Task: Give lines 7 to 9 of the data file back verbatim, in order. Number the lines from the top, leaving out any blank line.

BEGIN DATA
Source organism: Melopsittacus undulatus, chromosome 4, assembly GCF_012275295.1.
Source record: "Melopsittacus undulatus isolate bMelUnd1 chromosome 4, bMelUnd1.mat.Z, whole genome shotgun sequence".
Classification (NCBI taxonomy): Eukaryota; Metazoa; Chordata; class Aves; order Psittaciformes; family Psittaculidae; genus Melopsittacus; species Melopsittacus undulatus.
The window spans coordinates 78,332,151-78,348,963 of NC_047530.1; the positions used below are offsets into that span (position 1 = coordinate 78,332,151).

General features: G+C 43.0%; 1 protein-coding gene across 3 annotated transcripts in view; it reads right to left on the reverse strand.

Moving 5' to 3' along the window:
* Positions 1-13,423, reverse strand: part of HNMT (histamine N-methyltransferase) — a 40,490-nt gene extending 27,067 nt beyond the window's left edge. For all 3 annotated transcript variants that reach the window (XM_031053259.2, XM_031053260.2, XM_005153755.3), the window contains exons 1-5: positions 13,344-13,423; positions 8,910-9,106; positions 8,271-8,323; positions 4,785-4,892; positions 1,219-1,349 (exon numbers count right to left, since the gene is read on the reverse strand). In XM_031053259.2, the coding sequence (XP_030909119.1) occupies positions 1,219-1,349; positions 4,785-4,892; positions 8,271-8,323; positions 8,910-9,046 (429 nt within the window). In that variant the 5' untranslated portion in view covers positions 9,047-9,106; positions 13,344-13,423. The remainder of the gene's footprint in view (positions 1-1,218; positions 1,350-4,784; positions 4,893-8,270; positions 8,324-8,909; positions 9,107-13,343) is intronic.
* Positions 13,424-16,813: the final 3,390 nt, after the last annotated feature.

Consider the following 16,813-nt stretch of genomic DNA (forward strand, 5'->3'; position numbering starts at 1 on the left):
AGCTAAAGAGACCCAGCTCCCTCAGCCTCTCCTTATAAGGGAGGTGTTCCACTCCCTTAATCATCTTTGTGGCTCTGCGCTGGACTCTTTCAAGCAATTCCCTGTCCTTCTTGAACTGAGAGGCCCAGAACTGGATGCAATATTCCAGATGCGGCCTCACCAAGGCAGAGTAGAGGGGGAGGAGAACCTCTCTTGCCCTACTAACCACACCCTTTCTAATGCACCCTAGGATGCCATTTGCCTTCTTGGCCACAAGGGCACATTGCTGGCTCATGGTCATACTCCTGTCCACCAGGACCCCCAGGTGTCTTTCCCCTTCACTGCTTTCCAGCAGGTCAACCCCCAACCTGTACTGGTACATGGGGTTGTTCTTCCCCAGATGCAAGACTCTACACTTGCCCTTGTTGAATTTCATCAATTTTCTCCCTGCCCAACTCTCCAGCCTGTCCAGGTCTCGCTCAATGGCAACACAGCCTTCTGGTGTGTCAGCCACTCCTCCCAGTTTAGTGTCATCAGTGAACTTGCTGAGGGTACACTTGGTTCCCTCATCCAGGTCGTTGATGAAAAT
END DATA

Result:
* Positions 1-13,423, reverse strand: part of HNMT (histamine N-methyltransferase) — a 40,490-nt gene extending 27,067 nt beyond the window's left edge. For all 3 annotated transcript variants that reach the window (XM_031053259.2, XM_031053260.2, XM_005153755.3), the window contains exons 1-5: positions 13,344-13,423; positions 8,910-9,106; positions 8,271-8,323; positions 4,785-4,892; positions 1,219-1,349 (exon numbers count right to left, since the gene is read on the reverse strand). In XM_031053259.2, the coding sequence (XP_030909119.1) occupies positions 1,219-1,349; positions 4,785-4,892; positions 8,271-8,323; positions 8,910-9,046 (429 nt within the window). In that variant the 5' untranslated portion in view covers positions 9,047-9,106; positions 13,344-13,423. The remainder of the gene's footprint in view (positions 1-1,218; positions 1,350-4,784; positions 4,893-8,270; positions 8,324-8,909; positions 9,107-13,343) is intronic.
* Positions 13,424-16,813: the final 3,390 nt, after the last annotated feature.

Consider the following 16,813-nt stretch of genomic DNA (forward strand, 5'->3'; position numbering starts at 1 on the left):